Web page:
‘It Would Save 12,000 Lives’: Andrew Wheeler Stumps Dem Senator Chastising Trump Admin For Backing Off Obama-Era Fuel Standards


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Tim Pearce Energy Reporter
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Environmental Protection Agency (EPA) acting administrator Andrew Wheeler pushed back against assertions that a draft Trump administration proposal reducing fuel efficiency standards would help industry while harming Americans.

Wheeler testified in front of the Senate Committee on Environment and Public Works Wednesday less than a month after he took control of the EPA. Wheeler’s appearance marks the first time he has sat before Congress since taking over the agency.

Democrat Sen. Ed Markey of Massachusetts tried to corner Wheeler, accusing the acting administrator and the Trump administration of acting in the best interests of oil companies to the detriment of consumers and the environment. (RELATED: Environmentalists Are Disrupting Wheeler’s Congressional Hearings Less Than A Month Into His Term At EPA)

“Over the lifetime of the current fuel-economy standards, consumers will save $1 trillion on gasoline and will keep $12 billion barrels of oil in the ground,” Markey said at the beginning of his questioning. “That’s the simple formula for fuel-economy. You save consumers money and you save the planet at the same time.”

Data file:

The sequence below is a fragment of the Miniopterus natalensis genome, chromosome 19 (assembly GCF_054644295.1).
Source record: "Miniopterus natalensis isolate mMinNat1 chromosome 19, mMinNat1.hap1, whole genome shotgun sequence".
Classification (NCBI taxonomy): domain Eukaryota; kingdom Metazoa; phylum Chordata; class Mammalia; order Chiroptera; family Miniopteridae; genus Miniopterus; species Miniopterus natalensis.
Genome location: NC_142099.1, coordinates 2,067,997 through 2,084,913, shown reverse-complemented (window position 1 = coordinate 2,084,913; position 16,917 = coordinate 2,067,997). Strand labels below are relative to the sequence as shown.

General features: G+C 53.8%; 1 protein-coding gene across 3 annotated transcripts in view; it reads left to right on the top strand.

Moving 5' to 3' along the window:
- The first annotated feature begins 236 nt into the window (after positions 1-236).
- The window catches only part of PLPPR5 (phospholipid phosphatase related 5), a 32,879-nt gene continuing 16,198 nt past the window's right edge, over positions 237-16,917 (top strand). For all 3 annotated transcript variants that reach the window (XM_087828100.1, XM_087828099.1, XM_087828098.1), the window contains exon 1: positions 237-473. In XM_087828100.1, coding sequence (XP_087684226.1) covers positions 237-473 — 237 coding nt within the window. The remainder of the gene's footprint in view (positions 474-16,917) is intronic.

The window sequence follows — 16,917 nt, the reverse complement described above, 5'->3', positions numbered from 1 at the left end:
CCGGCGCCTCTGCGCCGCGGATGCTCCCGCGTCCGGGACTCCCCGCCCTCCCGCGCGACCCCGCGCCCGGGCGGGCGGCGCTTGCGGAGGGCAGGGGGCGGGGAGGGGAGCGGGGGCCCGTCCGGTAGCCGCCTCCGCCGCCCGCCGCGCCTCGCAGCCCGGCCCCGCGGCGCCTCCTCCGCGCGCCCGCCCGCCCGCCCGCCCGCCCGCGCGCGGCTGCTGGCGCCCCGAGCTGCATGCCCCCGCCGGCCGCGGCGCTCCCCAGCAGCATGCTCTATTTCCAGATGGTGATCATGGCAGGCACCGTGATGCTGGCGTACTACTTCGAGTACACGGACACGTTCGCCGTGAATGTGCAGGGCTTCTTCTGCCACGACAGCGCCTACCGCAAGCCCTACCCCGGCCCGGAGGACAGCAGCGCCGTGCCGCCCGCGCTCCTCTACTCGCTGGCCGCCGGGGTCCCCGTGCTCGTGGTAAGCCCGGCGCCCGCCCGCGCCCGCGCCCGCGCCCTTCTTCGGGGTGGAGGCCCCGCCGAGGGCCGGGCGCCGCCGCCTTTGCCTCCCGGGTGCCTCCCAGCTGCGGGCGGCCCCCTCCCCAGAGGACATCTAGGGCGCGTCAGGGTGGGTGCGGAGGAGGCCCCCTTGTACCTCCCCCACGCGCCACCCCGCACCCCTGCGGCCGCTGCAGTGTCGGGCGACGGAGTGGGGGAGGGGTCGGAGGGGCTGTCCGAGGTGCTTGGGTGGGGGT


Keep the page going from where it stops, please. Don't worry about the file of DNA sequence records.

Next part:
The Obama administration placed increasingly strict fuel-economy standards on car manufacturers’ vehicle fleets in 2012. Under the Obama-era rule, a carmaker’s fleet of vehicle models must average 39 miles per gallon in 2020 and 50 miles per gallon in 2025. The Trump administration is considering freezing the fuel efficiency standards at 2020 levels, according to Bloomberg.

No official proposal on the matter has been made.

The oil industry is “scared to death that $1 trillion will stay stranded in the pockets of consumers, and that is why the Trump administration is moving to roll back these standards,” Markey said before asking Wheeler if leaving the standards in place would result in more demand and consumption of oil.

“I believe the analysis shows that more oil would be consumed,” Wheeler answered. “But it would also save 12,000 lives and $500 billion.”

Markey recognized that Wheeler was correct about an increase in oil consumption but ignored the second part of Wheeler’s answer. The senator then asked if the Trump proposal would increase the price of gas relative to the current standards, citing the nonprofit environmental group Union of Concerned Scientists that claimed the Trump proposal would cost drivers $20 billion in extra fuel costs in 2025.

“That I do not know. I know that we have $500 billion in savings to the American consumers under the proposal,” Wheeler answered.

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